SENATE BILL REPORT
This analysis was prepared by non-partisan legislative staff for the use of legislative members in their deliberations. This analysis is not a part of the legislation nor does it constitute a statement of legislative intent.
As Reported by Senate Committee On:
Health Care, February 10, 2015
Title: An act relating to the treatment of Lyme disease.
Brief Description: Concerning the treatment of Lyme disease. [Revised for 1st Substitute: Requiring a study of the effects long-term antibiotic therapy has on certain Lyme disease patients.]
Sponsors: Senator Hatfield.
Committee Activity: Health Care: 2/02/15, 2/10/15 [DPS, w/oRec].
SENATE COMMITTEE ON HEALTH CARE
Majority Report: That Substitute Senate Bill No. 5448 be substituted therefor, and the substitute bill do pass.
Signed by Senators Becker, Chair; Dammeier, Vice Chair; Angel, Bailey, Baumgartner, Brown, Cleveland, Conway, Jayapal, Keiser, Parlette and Rivers.
Minority Report: That it be referred without recommendation.
Signed by Senator Frockt, Ranking Minority Member.
Staff: Evan Klein (786-7483)
Background: Lyme disease is an inflammatory disease caused by bacteria that are transmitted by ticks. Symptoms usually include fatigue, restless sleep, pain, aching joints, speech problems, or decreased short-term memory. Lyme disease is usually treated over two or three weeks. Commonly prescribed medicine includes doxycyline, amoxicillin, and cefuroxime axetil.
Chronic or persistent Lyme disease occurs if a patient who is treated with antibiotic therapy for the disease continues to experience symptoms. The Centers for Disease Control and Prevention estimates that 10–20 percent of patients who are treated with an antibiotic therapy will have persistent or chronic conditions. Treatment of chronic Lyme disease is often focused on reducing pain and discomfort. Pain relievers are often used to treat joint pain, and non-steroidal anti-inflammatory medications and intra-articular steroids are often used to treat joint swelling.
Summary of Bill (Recommended Substitute): The Medical Quality Assurance Commission (MQAC) must do a study of the effects of long-term antibiotic therapy on patients who have been diagnosed with posttreatment Lyme disease syndrome. The study must include a review ofthe following:
the antibiotics that are commonly involved in long-term treatment of Lyme disease;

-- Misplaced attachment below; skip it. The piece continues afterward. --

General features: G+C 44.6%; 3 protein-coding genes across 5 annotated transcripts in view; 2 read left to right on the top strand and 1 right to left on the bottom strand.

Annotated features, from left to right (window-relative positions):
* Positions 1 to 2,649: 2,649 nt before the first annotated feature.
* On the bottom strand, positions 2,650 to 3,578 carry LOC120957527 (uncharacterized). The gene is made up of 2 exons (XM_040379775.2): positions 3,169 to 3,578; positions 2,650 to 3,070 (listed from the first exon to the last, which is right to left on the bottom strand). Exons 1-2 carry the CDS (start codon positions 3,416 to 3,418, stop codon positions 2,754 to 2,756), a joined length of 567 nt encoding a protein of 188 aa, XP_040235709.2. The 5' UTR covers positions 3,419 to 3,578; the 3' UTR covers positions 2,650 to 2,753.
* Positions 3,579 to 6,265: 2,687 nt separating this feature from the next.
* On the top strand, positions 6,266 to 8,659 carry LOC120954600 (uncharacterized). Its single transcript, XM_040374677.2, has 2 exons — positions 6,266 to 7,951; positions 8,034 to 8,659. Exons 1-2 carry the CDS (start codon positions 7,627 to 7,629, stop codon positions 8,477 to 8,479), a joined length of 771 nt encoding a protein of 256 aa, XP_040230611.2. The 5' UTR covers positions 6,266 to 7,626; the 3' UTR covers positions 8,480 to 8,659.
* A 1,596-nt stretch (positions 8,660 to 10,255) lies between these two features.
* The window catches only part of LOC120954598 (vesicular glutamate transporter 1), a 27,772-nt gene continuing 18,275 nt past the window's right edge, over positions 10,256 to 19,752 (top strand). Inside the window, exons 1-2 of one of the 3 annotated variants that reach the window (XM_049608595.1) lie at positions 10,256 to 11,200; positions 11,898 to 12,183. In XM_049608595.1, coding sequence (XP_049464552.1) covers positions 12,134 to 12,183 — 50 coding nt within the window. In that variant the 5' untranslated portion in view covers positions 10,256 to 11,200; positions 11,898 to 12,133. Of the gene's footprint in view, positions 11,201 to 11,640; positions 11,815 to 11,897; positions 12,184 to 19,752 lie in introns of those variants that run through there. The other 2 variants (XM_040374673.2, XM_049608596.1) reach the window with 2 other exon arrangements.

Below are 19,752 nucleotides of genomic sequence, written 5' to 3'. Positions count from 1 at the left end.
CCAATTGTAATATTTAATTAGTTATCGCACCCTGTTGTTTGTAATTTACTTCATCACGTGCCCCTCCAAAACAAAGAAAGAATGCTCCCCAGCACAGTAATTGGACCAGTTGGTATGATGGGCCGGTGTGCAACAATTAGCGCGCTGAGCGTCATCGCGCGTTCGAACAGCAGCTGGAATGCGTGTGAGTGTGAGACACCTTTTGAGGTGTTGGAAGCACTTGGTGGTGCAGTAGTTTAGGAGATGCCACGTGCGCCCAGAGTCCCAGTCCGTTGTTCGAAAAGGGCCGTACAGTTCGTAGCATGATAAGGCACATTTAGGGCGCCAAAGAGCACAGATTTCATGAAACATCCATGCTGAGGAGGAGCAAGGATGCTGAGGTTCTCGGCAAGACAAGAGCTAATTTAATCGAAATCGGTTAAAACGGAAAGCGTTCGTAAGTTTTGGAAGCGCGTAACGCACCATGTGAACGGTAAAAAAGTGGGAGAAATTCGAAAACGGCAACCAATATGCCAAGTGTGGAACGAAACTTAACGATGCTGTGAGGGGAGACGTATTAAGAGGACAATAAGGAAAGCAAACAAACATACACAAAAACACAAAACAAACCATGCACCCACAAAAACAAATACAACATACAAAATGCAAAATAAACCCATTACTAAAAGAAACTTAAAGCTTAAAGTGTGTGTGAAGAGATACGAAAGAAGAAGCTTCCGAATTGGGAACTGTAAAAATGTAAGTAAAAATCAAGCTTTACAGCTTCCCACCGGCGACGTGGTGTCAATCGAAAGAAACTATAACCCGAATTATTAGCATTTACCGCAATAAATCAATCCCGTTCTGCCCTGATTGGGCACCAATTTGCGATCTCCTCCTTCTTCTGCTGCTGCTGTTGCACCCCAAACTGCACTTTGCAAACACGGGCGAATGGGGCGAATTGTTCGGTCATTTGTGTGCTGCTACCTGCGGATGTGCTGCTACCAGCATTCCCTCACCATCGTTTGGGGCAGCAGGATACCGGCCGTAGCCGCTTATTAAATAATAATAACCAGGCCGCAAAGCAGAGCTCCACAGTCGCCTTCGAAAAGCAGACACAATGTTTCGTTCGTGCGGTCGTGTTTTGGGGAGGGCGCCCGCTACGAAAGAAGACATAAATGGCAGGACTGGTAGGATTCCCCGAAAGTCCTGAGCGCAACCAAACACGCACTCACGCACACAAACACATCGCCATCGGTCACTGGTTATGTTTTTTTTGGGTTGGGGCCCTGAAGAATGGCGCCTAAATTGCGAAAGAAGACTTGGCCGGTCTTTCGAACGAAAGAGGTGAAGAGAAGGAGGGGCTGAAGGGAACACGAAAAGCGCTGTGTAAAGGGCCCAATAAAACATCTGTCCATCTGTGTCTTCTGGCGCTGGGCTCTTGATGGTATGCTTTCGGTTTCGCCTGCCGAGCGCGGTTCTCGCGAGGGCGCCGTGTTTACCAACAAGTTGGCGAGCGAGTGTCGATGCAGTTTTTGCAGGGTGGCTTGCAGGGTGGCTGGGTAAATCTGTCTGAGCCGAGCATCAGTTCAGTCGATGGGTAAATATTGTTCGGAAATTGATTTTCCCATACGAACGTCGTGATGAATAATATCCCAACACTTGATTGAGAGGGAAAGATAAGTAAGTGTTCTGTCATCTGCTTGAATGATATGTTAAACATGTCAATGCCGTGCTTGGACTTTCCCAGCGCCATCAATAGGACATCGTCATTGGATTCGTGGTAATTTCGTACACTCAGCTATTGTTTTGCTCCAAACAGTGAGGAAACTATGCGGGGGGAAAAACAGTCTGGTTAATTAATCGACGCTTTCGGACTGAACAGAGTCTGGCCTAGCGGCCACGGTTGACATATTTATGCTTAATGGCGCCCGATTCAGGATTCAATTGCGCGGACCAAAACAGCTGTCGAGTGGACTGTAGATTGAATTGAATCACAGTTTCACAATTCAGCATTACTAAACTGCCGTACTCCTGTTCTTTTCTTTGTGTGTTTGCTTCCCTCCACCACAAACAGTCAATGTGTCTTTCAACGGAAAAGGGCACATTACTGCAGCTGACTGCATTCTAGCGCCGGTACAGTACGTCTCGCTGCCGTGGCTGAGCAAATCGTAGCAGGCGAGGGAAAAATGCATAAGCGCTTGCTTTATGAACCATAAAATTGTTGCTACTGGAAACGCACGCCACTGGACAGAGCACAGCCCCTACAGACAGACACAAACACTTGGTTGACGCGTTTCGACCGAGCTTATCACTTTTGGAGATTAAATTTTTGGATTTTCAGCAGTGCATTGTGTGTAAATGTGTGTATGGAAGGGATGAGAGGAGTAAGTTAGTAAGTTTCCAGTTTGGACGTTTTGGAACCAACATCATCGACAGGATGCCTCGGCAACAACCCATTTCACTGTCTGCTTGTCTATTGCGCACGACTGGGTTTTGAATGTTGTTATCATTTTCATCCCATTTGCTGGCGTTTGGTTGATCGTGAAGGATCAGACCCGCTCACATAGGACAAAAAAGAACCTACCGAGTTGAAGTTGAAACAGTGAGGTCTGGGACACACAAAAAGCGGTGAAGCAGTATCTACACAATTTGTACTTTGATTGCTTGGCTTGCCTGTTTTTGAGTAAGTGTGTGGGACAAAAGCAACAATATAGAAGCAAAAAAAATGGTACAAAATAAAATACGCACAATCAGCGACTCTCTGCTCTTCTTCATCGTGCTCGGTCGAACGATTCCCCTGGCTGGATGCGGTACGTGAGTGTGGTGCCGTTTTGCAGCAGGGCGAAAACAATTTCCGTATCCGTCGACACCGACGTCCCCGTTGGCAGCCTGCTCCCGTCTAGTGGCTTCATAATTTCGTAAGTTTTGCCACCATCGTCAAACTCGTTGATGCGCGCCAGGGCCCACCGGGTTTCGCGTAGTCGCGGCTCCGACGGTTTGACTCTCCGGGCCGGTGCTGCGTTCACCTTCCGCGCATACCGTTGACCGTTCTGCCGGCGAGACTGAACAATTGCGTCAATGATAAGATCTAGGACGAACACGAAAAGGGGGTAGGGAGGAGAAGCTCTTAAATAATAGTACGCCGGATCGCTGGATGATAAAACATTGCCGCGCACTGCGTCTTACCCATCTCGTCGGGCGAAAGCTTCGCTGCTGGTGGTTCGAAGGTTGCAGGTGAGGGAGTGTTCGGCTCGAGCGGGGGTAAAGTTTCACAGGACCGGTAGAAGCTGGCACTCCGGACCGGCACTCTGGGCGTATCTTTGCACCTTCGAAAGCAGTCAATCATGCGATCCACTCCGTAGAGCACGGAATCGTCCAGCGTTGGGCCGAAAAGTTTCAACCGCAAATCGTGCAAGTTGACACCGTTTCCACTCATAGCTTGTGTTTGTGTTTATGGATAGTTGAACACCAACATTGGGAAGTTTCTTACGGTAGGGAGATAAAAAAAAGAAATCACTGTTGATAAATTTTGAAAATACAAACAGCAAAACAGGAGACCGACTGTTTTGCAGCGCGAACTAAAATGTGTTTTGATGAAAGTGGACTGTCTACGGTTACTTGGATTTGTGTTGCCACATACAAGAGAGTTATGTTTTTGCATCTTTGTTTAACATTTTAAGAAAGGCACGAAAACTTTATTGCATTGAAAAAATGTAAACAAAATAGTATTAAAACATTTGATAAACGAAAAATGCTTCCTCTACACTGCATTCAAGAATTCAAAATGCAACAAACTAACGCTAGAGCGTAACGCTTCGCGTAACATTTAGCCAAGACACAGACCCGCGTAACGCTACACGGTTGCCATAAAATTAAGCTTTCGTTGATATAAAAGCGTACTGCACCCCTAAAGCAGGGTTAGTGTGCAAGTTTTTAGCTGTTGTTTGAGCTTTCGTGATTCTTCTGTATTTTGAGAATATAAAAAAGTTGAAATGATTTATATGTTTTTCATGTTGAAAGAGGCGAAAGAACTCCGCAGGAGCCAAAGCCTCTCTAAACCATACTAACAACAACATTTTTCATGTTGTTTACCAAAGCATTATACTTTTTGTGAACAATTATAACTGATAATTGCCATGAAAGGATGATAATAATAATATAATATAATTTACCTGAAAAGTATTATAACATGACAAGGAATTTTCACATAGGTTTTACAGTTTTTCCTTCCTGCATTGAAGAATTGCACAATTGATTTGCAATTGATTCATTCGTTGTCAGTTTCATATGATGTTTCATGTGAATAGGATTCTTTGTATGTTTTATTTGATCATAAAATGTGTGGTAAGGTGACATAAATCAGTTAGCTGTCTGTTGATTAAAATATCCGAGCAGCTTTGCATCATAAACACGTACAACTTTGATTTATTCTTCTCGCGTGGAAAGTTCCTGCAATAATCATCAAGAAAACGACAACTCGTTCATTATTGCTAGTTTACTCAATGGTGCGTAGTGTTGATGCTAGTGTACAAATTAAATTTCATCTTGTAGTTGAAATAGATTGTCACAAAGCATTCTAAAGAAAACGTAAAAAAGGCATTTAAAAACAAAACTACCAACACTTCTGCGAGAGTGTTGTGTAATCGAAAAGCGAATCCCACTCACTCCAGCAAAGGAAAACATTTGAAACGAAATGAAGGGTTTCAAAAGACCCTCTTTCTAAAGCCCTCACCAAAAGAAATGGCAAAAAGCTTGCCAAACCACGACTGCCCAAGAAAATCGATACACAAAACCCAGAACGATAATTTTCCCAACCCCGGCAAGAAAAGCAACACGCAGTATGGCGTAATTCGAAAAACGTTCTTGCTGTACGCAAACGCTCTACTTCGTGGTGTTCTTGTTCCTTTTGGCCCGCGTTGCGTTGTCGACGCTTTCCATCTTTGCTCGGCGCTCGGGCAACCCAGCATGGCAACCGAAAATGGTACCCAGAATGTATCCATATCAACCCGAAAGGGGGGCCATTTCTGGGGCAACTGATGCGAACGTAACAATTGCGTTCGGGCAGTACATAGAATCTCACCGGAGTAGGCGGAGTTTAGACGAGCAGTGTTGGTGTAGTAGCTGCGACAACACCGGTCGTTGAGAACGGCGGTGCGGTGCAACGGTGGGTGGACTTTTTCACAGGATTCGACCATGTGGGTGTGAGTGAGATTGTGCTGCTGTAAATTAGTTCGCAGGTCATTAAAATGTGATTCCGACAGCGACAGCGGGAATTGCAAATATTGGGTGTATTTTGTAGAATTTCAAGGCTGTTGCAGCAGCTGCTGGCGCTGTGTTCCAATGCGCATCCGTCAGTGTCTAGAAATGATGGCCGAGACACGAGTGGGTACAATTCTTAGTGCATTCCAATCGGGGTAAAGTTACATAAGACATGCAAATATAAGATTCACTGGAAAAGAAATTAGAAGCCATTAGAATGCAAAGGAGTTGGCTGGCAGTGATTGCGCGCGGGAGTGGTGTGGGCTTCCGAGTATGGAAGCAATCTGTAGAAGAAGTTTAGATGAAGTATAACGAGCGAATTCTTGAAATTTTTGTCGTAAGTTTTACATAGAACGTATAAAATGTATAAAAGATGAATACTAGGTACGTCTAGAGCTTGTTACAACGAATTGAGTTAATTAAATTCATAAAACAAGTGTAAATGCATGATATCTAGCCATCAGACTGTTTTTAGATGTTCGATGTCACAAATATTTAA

the side effects associated with long-term antibiotic therapy;
the effectiveness of long-term antibiotic therapy of controlling symptoms;
whether allowing the practice of long-term antibiotic therapy would be beneficial to the health and safety of Washington residents; and
any other aspects deemed important for the health and safety of patients who may receive these treatments.
MQAC must report its findings to the governor and the Legislature by December 1, 2015.
EFFECT OF CHANGES MADE BY HEALTH CARE COMMITTEE (Recommended Substitute): The substitute removes authorization for dispensing long-term antibiotic therapy to patients with Lyme disease and requires MQAC to do a study of the effects of long-term antibiotic therapy on patients who have been diagnosed with posttreatment Lyme disease syndrome.
Fiscal Note: Available.
Committee/Commission/Task Force Created: No.
Effective Date: Ninety days after adjournment of session in which bill is passed.
Staff Summary of Public Testimony on Original Bill: PRO: There are many misdiagnoses and mistreatments of Lyme disease, especially in Washington State. Lyme disease must be treated for 22 consecutive days and typical antibiotics cannot cure Lyme disease. The symptoms of Lyme disease are preventable if treated properly from the onset. Treatment can help patients return to normal lives. It is difficult to find physicians who treat Lyme disease in Washington. Some military service members who contract the disease go overseas to countries like Germany, where long-term antibiotic treatments are available. Seven other states have authorized the type of long-term treatment in this bill. Contrary to popular belief, ticks in Washington do carry Lyme disease.
OTHER: Evidence-based science has not yet determined the best long-term treatment option for those with chronic Lyme disease. There are also a lot of complications associated with long-term antibiotic treatments. Evidence-based treatments should remain the standard in Washington State. There should be a review of how to improve early diagnosis of Lyme disease in Washington, including more education for providers.
Persons Testifying: PRO: Dan Boeholt, Bill McClelland, Kevin McClelland, Tatsuko Go Hollo, Brianna Cooper, Celena Adler, citizens.
OTHER: Charissa Fotinos, Health Care Authority.
Signed In, Unable to Testify & Submitted Written Testimony: PRO: Faith Ramirez, Seattle WA Lyme Disease Group.